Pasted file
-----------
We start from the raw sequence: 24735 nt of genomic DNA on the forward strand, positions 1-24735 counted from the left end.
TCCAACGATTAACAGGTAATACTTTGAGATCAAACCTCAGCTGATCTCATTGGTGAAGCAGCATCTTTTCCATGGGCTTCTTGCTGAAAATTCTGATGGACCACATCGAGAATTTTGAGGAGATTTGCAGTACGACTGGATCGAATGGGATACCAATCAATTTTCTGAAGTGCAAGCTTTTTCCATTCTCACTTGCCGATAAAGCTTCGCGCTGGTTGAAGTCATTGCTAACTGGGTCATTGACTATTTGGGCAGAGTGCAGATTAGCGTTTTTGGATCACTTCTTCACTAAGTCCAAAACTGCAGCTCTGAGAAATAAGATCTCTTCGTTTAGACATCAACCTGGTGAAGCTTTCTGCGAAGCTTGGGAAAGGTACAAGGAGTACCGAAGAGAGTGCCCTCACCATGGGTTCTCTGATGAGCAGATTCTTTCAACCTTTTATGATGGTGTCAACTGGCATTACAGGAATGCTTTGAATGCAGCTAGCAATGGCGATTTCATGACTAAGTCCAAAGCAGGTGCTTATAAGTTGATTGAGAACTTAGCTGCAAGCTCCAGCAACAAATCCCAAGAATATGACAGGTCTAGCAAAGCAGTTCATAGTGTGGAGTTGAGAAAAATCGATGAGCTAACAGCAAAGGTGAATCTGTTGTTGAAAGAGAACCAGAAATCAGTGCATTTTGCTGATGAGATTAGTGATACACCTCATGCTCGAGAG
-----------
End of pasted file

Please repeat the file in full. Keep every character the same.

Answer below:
We start from the raw sequence: 24735 nt of genomic DNA on the forward strand, positions 1-24735 counted from the left end.
TCCAACGATTAACAGGTAATACTTTGAGATCAAACCTCAGCTGATCTCATTGGTGAAGCAGCATCTTTTCCATGGGCTTCTTGCTGAAAATTCTGATGGACCACATCGAGAATTTTGAGGAGATTTGCAGTACGACTGGATCGAATGGGATACCAATCAATTTTCTGAAGTGCAAGCTTTTTCCATTCTCACTTGCCGATAAAGCTTCGCGCTGGTTGAAGTCATTGCTAACTGGGTCATTGACTATTTGGGCAGAGTGCAGATTAGCGTTTTTGGATCACTTCTTCACTAAGTCCAAAACTGCAGCTCTGAGAAATAAGATCTCTTCGTTTAGACATCAACCTGGTGAAGCTTTCTGCGAAGCTTGGGAAAGGTACAAGGAGTACCGAAGAGAGTGCCCTCACCATGGGTTCTCTGATGAGCAGATTCTTTCAACCTTTTATGATGGTGTCAACTGGCATTACAGGAATGCTTTGAATGCAGCTAGCAATGGCGATTTCATGACTAAGTCCAAAGCAGGTGCTTATAAGTTGATTGAGAACTTAGCTGCAAGCTCCAGCAACAAATCCCAAGAATATGACAGGTCTAGCAAAGCAGTTCATAGTGTGGAGTTGAGAAAAATCGATGAGCTAACAGCAAAGGTGAATCTGTTGTTGAAAGAGAACCAGAAATCAGTGCATTTTGCTGATGAGATTAGTGATACACCTCATGCTCGAGAG